Monday, June 20, 2011

Existential Crises, Engines and Man Sheds

(Blogger ate the two new posts I've been working on, so out of laziness and pique today I'm recycling an older post, originally posted July 2010)
In last week's Herald Sun I read that our new Prime Minister's partner Tim Mathieson is a patron of some kind of men's health initiative that involves giving each Australian male access to a "man shed" where he can potter around, read Top Gear Magazine and fix things. I wondered if the Herald was being satirical about this but apparently not. The man shed initiative is a desperate move and it's far too late. Men in the west are in big trouble. We weren't meant to sit at desks for 8 hours a day or live in little boxes or visit garden centres at the weekend. All of that is cripplingly bad both physically and spiritually. Basically I think that things have been going down hill for us since we gave up persistence hunting. For 50,000 generations we lived outside on the savannah in Tanzania and Kenya dodging lions and chasing gazelles until they couldn't run anymore. For the last 100 generations we've been living in squalid cities next to a bunch of friggin strangers with all their hang ups and bad music. Men don't hunt, don't hang out, don't really do anything anymore. We don't even fix cars - a traditional twentieth century standby when things got bad. And it's been getting worse. Camille Paglia in a slightly crazed, buckshot op/ed in the NYT last week came up with a few excellent points on this topic:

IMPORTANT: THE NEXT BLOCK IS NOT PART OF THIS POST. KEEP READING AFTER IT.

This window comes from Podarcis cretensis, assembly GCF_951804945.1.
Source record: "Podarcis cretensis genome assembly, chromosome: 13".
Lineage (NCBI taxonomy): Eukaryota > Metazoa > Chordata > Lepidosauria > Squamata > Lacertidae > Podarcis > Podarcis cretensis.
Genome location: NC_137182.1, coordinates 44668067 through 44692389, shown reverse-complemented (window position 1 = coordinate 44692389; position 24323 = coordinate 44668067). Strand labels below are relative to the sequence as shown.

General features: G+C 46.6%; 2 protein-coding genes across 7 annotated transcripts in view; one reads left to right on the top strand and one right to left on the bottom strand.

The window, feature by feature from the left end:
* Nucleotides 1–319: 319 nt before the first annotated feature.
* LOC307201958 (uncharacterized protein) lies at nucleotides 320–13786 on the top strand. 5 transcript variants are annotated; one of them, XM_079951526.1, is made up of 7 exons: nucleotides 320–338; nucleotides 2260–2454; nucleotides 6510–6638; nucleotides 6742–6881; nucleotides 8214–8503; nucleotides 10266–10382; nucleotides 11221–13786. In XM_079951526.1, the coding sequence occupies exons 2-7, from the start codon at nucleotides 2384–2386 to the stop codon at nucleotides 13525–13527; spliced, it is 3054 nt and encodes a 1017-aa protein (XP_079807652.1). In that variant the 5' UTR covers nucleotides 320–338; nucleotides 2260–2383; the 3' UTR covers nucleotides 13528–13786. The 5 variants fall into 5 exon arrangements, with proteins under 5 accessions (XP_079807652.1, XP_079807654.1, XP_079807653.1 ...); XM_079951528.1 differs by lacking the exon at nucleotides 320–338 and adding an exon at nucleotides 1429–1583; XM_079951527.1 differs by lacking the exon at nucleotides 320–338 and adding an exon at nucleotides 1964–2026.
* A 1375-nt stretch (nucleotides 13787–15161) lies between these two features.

In the discreet white-collar realm, men and women are interchangeable, doing the same, mind-based work. Physicality is suppressed; voices are lowered and gestures curtailed in sanitized office space. Men must neuter themselves, while ambitious women postpone procreation. Androgyny is bewitching in art, but in real life it can lead to stagnation and boredom, which no pill can cure. Meanwhile, family life has put middle-class men in a bind; they are simply cogs in a domestic machine commanded by women. Contemporary moms have become virtuoso super-managers of a complex operation focused on the care and transport of children. But it’s not so easy to snap over from Apollonian control to Dionysian delirium.

Nor are husbands offering much stimulation in the male display department: visually, American men remain perpetual boys, as shown by the bulky T-shirts, loose shorts and sneakers they wear from preschool through midlife. The sexes, which used to occupy intriguingly separate worlds, are suffering from over-familiarity...

Back to the cars. I walked by a broken down Range Rover this week. I looked under the hood with the owner but the engine was covered up by bits of plastic as if the mere thought of all those mechanical bits whirring around was somehow offensive. Sheds arent the answer. I dont know what is the answer (or even really what is the question) but I do know that we've gone beyond the shed solution.